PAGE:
CNN: Democratic vice presidential nominee Sen. Kamala Harris sat down with CNN’s Dana Bash to discuss race in America, voter suppression and other topics.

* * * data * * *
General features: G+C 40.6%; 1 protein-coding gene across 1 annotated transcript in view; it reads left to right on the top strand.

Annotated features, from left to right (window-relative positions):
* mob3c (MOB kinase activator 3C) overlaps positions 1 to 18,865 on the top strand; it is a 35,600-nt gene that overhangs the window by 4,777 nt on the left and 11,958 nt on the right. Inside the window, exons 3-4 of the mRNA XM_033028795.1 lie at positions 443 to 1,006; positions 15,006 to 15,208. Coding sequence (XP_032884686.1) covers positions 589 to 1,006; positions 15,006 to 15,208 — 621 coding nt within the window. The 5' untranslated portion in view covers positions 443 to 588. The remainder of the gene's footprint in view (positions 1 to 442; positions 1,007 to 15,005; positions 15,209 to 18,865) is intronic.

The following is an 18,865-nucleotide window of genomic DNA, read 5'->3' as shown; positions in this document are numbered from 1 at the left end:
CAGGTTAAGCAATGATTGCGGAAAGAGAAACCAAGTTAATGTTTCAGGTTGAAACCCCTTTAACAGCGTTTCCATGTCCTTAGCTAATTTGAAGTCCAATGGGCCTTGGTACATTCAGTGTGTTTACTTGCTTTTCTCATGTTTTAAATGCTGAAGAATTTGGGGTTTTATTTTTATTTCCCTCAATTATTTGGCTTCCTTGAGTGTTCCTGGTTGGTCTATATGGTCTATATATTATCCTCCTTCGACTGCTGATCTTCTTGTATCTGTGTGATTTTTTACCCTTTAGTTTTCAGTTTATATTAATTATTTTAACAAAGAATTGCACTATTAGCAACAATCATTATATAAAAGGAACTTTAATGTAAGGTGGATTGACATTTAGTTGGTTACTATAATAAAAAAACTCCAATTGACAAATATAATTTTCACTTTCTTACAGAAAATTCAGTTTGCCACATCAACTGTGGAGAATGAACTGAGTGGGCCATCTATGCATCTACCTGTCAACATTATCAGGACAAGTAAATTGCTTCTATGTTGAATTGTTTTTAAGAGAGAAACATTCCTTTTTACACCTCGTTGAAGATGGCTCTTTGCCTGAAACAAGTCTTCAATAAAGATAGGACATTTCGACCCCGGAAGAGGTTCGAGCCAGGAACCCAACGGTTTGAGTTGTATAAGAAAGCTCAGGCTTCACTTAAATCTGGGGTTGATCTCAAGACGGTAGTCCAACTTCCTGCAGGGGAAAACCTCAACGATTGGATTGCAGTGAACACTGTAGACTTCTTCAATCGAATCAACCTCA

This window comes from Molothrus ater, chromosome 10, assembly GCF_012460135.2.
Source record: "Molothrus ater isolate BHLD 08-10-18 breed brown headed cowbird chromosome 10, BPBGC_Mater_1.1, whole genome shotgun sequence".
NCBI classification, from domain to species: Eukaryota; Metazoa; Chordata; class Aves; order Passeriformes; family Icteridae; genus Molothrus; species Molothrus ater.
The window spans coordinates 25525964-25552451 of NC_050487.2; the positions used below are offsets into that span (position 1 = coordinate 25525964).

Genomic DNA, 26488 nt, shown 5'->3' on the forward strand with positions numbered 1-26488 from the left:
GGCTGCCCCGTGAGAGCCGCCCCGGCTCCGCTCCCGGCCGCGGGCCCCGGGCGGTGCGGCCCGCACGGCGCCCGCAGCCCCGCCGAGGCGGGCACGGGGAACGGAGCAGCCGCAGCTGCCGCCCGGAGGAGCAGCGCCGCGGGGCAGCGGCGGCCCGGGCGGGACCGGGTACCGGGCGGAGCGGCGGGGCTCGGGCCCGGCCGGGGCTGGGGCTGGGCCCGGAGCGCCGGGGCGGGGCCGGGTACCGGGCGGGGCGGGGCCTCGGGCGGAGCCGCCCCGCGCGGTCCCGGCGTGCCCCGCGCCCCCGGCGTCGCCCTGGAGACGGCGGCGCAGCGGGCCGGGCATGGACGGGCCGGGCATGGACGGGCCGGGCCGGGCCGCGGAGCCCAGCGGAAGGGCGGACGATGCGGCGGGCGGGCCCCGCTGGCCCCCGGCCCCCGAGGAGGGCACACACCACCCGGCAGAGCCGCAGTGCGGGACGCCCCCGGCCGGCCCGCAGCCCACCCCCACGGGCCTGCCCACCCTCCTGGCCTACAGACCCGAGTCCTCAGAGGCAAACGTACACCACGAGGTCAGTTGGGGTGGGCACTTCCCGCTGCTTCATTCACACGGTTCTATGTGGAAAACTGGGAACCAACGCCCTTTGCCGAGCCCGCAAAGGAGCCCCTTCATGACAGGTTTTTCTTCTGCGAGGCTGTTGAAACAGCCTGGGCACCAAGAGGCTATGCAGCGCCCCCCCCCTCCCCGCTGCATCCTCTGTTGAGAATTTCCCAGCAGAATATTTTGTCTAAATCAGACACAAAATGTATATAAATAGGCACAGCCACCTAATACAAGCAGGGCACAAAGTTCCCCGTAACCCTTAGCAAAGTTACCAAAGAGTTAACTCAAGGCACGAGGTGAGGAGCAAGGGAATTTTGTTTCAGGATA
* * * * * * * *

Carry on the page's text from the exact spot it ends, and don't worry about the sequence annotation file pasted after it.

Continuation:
DANA BASH, CNN: The Department of Homeland Security bulletin said that Russia is trying to amplify claims that mail-in voting will lead to widespread voting fraud and undermine the public’s trust in the upcoming election. Are you worried that Russian interference could cost you the election? SEN. KAMALA HARRIS (D-CA), DEMOCRATIC NOMINEE FOR VICE PRESIDENT: I am clear that Russia interfered in the election of president of the United States in 2016. I serve on the Senate Intelligence Committee. We have published detailed reports about exactly what we believe happened. And I do believe that there will be foreign interference in the 2020 election, and that Russia will be at the front of the line. BASH: Could it cost you the White House? HARRIS: Theoretically, of course, yes. BASH: And that’s based on what you’re hearing publicly, or — you mentioned you’re on the Senate Intelligence Committee. HARRIS: I mean, I — listen, let me just tell you something. I — we have to be a realist. And I’m a realist about it. Joe is a realist about it. We have classic voter suppression at play in this election coming up, where, after the Supreme Court gutted the Voting Rights Act with Shelby v. Holder in 2013, dozens of states passed laws that were designed to suppress the black vote, to suppress students from voting, to suppress our indigenous people from support — from voting, so much so that, in North Carolina, a court of appeals said it was — the law was passed with surgical precision to get in the way of black voters from voting. So, we have classic voter suppression. We have what happened in 2016, which is foreign interference. We have a president who is trying to convince the American people not to believe in the integrity of our election system and compromise their belief that their vote might actually count. These things are all at play. And I am very realistic. Joe is realistic about the fact that, until we can win and get in and put some teeth back in the Voting Rights Act, and bring back the public’s confidence in the system, that there will be many obstacles that people are intentionally placing in front of Americans’ ability to vote. But we will surpass and surmount and get around those obstacles.